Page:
Horses can suffer from a huge range of ocular conditions which may involve the eyelids and surrounding tissue as well as the eye (globe) itself.
It is imperative that your horse is assessed by our equine team if you notice any changes with your horse’s eyes such as:
- swollen or torn eyelids
- inflamed and reddened conjunctiva
- a closed eye
- discharge (from watery to pus)
- persistent rubbing of the eye
- sensitivity to bright light
These signs may indicate anything from mild irritation and infection to more serious and painful conditions including uveitis, foreign body penetration and deep corneal ulceration. Severe trauma or inflammation can lead to significant changes in the eye where the eye may be compromised to such an extent that vision could be affected long term or lead to rupture of the eye itself.
Depending on the case, we may need to sedate your horse in order to perform a thorough ocular examination. We will often use a coloured dye called ‘Fluoroscein’ to help identify any ulceration or damage to the cornea (top surface of the eye).
An opthalmoscope will be used to visualise the various structures within the eye, this includes the cornea, lens, iris, retina and inner chambers. These can be difficult to assess if there is cloudiness or inflammation in the front of the eye. In these cases we can perform an ultrasound examination to assess these hidden structures in our clinic. We can also check for changes in pressure within the eye, typically in cases of glaucoma, using a Tonometer.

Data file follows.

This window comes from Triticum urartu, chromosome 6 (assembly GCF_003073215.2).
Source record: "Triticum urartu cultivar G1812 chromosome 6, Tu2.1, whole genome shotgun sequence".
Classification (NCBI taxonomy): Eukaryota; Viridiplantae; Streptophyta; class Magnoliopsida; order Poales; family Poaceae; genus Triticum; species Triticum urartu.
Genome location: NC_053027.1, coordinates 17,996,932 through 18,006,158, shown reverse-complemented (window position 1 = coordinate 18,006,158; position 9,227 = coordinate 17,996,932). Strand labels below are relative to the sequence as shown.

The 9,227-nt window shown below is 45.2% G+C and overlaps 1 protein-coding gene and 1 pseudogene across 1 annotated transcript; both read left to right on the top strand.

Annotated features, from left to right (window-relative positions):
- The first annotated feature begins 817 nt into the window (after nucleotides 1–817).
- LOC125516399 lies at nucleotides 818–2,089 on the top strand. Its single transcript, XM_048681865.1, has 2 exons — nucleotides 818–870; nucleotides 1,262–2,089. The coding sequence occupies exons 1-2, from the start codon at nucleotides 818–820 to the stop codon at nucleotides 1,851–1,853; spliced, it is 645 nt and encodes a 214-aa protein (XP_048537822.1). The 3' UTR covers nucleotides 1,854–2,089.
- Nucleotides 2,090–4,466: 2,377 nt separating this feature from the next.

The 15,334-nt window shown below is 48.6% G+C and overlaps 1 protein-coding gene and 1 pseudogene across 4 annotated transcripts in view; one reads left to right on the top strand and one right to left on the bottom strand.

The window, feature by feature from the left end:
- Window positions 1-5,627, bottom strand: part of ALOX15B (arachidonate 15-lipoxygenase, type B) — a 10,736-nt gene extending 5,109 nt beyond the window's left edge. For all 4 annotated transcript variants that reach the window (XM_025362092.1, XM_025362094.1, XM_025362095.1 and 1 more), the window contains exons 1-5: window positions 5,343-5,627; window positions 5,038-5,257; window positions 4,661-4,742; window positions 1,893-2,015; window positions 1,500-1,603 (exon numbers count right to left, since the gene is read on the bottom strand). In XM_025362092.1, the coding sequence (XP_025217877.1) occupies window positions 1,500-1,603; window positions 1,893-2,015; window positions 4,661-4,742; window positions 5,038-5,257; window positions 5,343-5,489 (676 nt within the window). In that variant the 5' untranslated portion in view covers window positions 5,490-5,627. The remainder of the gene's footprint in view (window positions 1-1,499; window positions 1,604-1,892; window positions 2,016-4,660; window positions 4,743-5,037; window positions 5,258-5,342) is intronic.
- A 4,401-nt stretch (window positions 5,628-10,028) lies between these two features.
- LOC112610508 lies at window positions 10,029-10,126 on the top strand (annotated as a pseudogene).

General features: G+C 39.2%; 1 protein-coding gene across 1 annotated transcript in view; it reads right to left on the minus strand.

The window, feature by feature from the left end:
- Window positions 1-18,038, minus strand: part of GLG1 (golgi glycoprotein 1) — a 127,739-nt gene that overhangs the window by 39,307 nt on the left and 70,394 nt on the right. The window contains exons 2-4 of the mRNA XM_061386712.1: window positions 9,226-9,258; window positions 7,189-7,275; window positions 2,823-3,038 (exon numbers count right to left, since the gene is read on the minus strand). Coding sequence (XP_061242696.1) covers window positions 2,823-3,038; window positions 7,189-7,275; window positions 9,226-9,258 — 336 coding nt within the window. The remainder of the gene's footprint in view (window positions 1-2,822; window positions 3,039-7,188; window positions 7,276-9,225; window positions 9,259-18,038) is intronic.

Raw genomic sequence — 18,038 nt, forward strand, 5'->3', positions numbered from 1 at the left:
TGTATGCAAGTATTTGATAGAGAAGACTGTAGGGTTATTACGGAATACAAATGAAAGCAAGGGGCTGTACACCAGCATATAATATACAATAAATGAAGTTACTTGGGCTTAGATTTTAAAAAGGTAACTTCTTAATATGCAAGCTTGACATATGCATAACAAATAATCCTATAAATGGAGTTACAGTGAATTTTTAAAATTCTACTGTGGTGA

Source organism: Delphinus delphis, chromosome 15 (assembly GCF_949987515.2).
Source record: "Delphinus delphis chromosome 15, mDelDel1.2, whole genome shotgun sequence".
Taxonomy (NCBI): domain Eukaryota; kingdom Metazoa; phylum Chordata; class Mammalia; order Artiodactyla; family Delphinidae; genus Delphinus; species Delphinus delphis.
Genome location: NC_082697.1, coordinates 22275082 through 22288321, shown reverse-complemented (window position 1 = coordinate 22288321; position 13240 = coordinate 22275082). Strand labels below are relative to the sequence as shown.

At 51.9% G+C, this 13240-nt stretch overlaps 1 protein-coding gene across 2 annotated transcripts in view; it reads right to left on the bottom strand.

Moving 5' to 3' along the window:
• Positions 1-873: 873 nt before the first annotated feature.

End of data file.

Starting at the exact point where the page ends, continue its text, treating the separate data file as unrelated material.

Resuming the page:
Treatment will likely consist of anti-inflammatories, pain relief and antibiotics depending on the cause. These may be oral sachets fed in feed or applied directly to the affected eye in eye drops. It may sometimes be necessary to take a swab or biopsy to determine what organisms are involved if the horse does not respond to initial treatment.
Horses may struggle with regular application of eye drops which can be frustrating for both horse and owner! In these cases we can offer hospitalisation in our clinic with our experienced veterinary team and we may also recommend placing a lavage system. This can be a very reliable and efficient method for delivering medication and can be much safer when dealing with fractious horses .